Elegant gowns and suits, compelling acceptance speeches and polished gold statuettes are all elements one expects to find time and again when tuning into the annual Primetime Emmy Awards.
For this Sunday’s 73rd edition, the Hollywood television ceremony will include a fresh and long-overdue Onkwehón:we representation.
“It’s the first time that there will be Indigenous storytellers who will be part of their programming,” said Kawennáhere Devery Jacobs. “I feel like we’re in the golden age of television.”
On Monday, September 13, news came out that the Kahnawa’kehró:non would be among the roster of celebrities presenting the much-anticipated awards.
The announcement, much like the overwhelming triumph of the show Reservation Dogs which Jacobs stars in, left the actress astonished.
“The show has been so successful and we’ve managed to do so well with it – something which none of us really expected,” said Jacobs. “But it did! So much so that they invited us to all present together at the Emmy Awards.”
It’s with this invitation that fans of the internationally recognized award show will bear witness to not one but five Indigenous presenters.
Jacobs explained that she will be accompanied on stage by Rez Dogs co-stars D’Pharaoh Woon-A-Tai (Oji-Cree First Nation), Paulina Alexis (Alexis Nakota Sioux Nation) and Lane Factor (Caddo and Seminole Creek), as well as showrunner and co-creator Sterlin Harjo (Seminole Nation).
“There haven’t been many Indigenous folks at awards shows, but when we have been there, it’s caused quite a stir,” she said, letting out a candid laugh.
Among the trailblazers to have left a mark on the industry is notably Apache actress Sacheen Littlefeather, notes Jacobs. “I’ve always looked up to her.”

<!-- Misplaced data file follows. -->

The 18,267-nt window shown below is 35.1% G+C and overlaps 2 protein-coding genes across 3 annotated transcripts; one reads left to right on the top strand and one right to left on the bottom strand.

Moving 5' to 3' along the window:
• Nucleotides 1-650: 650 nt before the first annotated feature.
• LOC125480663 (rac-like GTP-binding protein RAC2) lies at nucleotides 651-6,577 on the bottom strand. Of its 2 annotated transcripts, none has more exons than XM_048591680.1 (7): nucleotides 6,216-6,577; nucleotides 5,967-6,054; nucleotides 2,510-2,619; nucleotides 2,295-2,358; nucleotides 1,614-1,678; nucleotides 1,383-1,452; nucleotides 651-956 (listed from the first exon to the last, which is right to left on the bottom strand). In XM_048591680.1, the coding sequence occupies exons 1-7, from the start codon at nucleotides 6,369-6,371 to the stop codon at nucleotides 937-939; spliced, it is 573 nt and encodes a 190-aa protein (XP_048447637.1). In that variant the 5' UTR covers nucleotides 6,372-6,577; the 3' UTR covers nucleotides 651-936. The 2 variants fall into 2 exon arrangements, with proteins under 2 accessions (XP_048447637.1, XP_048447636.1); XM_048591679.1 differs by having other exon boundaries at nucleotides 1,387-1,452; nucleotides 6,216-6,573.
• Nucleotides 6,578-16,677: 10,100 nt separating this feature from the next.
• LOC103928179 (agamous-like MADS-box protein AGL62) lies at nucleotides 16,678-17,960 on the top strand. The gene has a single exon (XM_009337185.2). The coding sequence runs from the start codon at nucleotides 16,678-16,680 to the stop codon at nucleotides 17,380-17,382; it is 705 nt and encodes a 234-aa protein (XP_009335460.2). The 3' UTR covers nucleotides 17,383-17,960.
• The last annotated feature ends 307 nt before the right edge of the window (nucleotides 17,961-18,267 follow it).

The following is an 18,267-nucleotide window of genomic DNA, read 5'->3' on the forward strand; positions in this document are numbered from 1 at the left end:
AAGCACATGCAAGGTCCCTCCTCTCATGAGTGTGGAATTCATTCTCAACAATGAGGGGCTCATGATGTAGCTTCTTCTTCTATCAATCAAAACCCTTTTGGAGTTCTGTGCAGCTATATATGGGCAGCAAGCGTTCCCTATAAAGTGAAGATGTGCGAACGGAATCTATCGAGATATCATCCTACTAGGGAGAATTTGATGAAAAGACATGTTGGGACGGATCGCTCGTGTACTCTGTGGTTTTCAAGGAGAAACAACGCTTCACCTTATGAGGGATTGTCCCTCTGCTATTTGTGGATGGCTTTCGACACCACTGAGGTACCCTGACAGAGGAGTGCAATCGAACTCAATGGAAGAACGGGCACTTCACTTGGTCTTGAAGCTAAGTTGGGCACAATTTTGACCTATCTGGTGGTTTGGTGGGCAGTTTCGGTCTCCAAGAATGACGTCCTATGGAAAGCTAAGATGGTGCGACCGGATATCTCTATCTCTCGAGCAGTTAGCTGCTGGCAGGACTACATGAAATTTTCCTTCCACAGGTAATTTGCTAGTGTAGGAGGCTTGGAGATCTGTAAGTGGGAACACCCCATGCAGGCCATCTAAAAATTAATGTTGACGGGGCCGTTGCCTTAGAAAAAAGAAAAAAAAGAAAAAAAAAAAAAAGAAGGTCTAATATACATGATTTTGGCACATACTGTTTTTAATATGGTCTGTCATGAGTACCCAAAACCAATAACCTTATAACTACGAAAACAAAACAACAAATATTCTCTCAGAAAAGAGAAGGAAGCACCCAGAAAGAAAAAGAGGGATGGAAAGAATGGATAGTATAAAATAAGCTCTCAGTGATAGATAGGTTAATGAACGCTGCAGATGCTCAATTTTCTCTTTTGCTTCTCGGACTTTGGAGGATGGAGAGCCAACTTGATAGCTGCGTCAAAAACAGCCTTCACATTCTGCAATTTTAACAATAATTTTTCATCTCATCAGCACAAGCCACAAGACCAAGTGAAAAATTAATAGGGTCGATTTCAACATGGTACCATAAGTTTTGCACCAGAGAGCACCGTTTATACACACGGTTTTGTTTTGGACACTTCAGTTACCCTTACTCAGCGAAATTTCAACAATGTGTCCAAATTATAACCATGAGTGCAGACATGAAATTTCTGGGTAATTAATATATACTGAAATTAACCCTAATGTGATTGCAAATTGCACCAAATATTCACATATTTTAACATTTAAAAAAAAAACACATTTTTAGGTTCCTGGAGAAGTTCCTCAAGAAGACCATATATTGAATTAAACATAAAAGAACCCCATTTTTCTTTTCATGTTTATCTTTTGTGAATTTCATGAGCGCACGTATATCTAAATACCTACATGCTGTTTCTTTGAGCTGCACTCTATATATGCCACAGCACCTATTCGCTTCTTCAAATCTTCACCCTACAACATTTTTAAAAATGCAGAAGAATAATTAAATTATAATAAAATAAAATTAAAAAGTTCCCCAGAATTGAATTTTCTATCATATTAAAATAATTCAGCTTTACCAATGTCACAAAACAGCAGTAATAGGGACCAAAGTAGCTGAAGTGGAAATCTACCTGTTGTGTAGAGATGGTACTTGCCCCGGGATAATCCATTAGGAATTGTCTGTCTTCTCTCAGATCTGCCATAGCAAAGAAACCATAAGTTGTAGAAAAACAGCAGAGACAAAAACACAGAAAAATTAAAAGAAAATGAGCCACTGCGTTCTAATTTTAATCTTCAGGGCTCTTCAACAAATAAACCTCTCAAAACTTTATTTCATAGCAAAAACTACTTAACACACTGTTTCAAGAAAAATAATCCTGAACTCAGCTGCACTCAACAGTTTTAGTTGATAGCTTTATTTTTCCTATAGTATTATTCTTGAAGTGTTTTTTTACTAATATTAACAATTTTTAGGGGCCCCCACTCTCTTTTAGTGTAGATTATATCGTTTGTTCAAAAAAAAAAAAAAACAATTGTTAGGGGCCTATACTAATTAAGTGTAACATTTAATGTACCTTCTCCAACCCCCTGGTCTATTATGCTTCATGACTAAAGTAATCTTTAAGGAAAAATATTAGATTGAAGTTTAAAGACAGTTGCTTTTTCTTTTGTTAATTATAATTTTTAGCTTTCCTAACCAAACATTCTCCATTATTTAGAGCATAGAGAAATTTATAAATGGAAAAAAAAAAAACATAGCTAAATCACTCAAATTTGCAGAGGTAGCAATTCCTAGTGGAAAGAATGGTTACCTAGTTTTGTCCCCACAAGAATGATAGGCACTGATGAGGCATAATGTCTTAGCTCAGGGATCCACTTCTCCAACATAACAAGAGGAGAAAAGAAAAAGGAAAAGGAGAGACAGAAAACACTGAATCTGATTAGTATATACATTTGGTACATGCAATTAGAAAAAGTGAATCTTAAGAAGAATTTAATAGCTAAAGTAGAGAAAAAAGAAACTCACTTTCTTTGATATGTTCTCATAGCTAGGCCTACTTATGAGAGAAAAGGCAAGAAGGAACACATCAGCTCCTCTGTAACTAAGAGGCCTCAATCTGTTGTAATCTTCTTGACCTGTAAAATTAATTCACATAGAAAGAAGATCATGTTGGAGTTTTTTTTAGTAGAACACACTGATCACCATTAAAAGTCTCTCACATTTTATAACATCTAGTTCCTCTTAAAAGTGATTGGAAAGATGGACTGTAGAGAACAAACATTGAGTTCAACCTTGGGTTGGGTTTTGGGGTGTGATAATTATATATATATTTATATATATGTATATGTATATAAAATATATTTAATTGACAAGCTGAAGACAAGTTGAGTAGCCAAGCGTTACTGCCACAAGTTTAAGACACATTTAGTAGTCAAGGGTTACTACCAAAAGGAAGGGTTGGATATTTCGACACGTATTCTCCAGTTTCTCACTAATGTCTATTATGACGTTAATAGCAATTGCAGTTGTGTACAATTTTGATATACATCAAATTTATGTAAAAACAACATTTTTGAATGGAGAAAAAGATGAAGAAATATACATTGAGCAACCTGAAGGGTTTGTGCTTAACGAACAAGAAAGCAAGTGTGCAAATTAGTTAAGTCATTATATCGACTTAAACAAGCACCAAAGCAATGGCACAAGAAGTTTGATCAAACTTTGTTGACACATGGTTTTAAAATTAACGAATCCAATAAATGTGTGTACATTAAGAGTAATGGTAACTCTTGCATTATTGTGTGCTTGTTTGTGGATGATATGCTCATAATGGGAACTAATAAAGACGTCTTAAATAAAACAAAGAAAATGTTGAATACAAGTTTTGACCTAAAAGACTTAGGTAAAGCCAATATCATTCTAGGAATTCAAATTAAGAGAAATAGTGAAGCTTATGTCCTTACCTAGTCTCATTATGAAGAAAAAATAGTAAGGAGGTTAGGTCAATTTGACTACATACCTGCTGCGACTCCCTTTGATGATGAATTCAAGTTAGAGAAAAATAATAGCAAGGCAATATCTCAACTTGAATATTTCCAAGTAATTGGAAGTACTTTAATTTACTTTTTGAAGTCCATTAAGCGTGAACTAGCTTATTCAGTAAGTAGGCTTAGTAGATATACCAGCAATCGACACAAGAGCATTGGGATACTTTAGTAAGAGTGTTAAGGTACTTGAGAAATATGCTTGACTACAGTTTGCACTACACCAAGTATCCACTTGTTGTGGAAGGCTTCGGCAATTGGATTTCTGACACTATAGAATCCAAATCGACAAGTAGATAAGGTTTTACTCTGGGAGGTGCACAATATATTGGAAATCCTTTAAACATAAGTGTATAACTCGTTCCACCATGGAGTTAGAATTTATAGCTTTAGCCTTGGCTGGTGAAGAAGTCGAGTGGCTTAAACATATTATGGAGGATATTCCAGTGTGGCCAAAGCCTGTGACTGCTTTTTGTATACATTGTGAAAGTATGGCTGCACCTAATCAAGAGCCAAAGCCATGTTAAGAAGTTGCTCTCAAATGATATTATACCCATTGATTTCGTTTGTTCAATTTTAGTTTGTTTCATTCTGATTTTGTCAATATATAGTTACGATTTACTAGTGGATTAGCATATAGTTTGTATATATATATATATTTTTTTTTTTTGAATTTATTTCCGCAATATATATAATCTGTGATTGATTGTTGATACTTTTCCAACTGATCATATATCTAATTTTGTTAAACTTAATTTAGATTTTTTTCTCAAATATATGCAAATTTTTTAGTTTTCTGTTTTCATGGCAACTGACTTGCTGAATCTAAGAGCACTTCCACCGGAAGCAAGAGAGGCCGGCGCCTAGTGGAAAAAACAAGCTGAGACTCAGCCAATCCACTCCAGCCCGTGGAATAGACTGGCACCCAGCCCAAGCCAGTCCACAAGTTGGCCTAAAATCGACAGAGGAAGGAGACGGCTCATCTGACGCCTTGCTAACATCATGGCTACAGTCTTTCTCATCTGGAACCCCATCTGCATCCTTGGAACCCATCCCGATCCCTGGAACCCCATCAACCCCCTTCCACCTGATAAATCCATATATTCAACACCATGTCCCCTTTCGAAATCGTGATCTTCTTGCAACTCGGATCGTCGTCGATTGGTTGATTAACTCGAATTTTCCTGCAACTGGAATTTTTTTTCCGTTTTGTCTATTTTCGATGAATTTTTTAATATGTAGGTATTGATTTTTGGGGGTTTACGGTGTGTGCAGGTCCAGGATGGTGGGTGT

In 1973, Marlon Brando sent Littlefeather to decline an award at the Oscars ceremony on his behalf. When the actor was invited onstage for winning the best actor category celebrating his performance in The Godfather, Littlefeather stepped into the spotlight and delivered a speech.
“He (Brando) very regretfully cannot accept this very generous award. And the reasons for this being are the treatment of American Indians today by the film industry, on television in movie reruns, and also with recent happenings at Wounded Knee.”
Littlefeather’s speech, and sheer presence, led to a massive uproar.
“The stance that she took and the message she delivered, and how beautifully she delivered it, it was all so inspiring to me,” said Jacobs. “I’m grateful to now be able to contribute to that and myself be a part of award shows.”
Although the 28-year-old actress admitted to being a devoted Emmys aficionado, she simultaneously acknowledged the industry is in dire need of a larger reckoning with its exclusionary history.
“Sometimes festivals and awards are predominantly white, and not necessarily inclusive, which is definitely something I’ve kept in mind,” she said.
As grateful and eager Jacobs is to appear on millions of screens this Sunday, the Kanien’kehá:ka actress remains unequivocal about the need for media to create the space Onkwehón:we stories and talent deserve to shine through.
“I want to see Indigenous superheroes, Two-Spirit and queer Native rom-coms, stories and horror films based on legends – there are countless films and television stories that I want to see around our communities,” she said.
“We have so many stories to tell and so many different communities who have yet to share their stories. And I want to see all of them.”
Laurence Brisson Dubreuil, Local Journalism Initiative Reporter, The Eastern Door